MAGNET’s Mitch Myers files his third round of notes from the SXSW Film Conference And Festival.
The SXSW film festival is finally in full swing with several worthwhile premieres, countless after-parties and a whole lot of barbeque. The narrative film with the biggest buzz thus far seems to be Micmacs by Amelie director Jean-Pierre Jeunet, while the documentary of choice is the strangely titled but wholly inspirational Marwencol by first-time director Jeff Malmberg. Of course, everyone’s looking forward to the movie about Lemmy Kilmister and big biopic The Runaways starring Kristen Stewart and Dakota Fanning, but let’s wait and see on those two.
On the independent side, Will Canon’s narrative Brotherhood is a suspenseful, tension-filled joyride in which a semi-innocent frat-boy hazing ritual builds into a series of unanticipated disasters. The big question starts out simply—if everyone else was taking turns robbing a convenience store using a handgun, would you go along with the crowd? This really grabbed the attention of the Austin audience as the hero’s moral choices become more urgent and the demand for blind solidarity more desperate.
Director Steven Soderbergh volunteered a labor of love in the form of a documentary about his late friend, monologist Spalding Grey. And Everything Is Going Fine stitches together rare and revealing footage of Grey talking about himself (which is all he ever did anyhow) to create one big, tortured life story. Soderbergh first worked with Gray on Gray’s Anatomy in 1996, and he had the full cooperation of Gray’s widow and son in the development of this sad but touching homage. Gray was one of the finest storytellers of his generation, and while this doesn’t have the continuity of a feature like Swimming To Cambodia, it does illustrate the downward spiral that eventually resulted in Gray’s suicide. There are no big surprises and the ending is somewhat weak, but it’s only in retrospect that we see a tortured Gray hurtling toward his fate.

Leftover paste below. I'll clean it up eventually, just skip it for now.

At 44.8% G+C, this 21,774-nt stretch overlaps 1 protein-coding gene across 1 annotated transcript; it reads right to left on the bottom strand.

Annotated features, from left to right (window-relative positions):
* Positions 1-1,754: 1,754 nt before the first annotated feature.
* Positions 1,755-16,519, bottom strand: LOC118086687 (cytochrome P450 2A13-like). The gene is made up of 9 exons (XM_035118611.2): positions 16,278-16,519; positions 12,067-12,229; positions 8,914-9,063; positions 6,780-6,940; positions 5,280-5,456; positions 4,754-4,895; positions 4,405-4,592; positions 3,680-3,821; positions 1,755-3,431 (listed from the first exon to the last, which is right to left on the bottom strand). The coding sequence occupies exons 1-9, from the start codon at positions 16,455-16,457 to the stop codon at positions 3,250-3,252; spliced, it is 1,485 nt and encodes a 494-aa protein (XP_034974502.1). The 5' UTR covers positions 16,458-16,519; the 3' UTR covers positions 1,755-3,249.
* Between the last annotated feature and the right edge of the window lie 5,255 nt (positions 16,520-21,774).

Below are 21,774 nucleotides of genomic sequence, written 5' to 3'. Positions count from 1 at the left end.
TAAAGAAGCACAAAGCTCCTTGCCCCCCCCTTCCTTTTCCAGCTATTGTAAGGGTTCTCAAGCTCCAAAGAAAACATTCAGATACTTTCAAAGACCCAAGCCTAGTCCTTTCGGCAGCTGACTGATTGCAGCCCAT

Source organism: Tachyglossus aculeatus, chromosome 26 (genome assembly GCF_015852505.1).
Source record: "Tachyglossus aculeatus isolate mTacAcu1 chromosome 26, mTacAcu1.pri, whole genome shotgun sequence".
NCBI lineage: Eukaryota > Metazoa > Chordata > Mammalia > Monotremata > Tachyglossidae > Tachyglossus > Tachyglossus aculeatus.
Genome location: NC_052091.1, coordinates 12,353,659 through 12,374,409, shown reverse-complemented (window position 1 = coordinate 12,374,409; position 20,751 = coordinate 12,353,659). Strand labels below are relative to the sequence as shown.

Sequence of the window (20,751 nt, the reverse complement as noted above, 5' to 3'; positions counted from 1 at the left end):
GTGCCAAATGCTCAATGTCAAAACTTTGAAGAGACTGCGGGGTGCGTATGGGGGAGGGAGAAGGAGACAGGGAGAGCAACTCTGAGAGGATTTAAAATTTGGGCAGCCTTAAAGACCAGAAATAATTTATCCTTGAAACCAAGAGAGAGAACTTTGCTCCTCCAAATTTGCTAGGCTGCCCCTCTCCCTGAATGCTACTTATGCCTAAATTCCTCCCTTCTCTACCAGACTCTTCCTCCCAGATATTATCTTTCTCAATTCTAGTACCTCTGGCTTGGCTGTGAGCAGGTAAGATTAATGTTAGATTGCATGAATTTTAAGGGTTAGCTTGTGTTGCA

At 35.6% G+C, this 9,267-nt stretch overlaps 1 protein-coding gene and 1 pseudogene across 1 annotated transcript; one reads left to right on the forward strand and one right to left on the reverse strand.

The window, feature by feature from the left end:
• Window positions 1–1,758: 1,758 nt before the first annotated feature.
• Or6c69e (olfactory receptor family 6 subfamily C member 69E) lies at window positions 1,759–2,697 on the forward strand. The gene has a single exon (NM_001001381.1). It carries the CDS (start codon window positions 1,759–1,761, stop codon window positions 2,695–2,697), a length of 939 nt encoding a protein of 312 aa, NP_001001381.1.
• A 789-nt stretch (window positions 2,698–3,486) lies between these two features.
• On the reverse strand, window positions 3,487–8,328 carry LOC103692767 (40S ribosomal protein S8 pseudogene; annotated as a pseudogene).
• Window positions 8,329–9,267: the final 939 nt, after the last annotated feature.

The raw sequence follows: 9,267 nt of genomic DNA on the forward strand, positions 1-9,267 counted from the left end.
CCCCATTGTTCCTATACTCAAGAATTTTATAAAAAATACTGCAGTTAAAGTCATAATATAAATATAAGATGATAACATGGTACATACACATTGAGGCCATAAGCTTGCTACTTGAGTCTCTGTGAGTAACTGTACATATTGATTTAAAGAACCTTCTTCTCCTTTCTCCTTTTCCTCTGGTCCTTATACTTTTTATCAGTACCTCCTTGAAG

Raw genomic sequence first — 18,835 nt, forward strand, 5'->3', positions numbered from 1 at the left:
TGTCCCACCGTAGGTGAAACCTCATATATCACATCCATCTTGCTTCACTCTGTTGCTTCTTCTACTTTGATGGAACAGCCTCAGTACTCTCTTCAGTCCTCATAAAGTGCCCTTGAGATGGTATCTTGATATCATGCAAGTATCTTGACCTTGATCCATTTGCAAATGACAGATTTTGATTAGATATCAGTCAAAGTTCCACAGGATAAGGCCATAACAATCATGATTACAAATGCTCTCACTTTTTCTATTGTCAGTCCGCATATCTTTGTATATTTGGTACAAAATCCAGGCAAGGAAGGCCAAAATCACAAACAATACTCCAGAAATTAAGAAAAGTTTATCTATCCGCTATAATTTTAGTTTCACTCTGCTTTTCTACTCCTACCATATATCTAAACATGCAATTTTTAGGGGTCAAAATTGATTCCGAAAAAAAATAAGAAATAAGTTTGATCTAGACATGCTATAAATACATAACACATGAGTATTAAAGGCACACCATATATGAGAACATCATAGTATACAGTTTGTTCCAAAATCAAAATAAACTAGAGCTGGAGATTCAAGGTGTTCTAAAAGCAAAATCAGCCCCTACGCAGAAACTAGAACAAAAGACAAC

No, it’s not about a vacuum cleaner. Outrageous sex comedy Elektra Luxx is a quirky sequel to outrageous sex comedy Women In Trouble, both conceived by director Sebastian Gutierrez. Starring the lovely Carla Gugino as retired porn star Elektra Luxx, this flick is filled with funny dialogue and gorgeous gals like Emmanuelle Chriquí (from Entourage) and Malin Akerman (from Watchmen). Unfortunately, there were technical difficulties with the (digital) film projector, and the screening broke down smack dab in the middle of the movie, disappointing the 1,500 fans that had come out for the premiere. Gutierrez stalled the crowd with some hyperbolic industry spiel while the SXSW staff struggled to repair the problem, but even the babealicous cast onstage teetering in their high heels could not salvage this lost evening. Still, everyone got a big standing ovation, and then we all got the hell out of there. So, on to the next episode, all hail Elektra Luxx, and stay tuned for part three, as Gutierrez has intended this underground sex farce to be a low-budget trilogy of the highest order.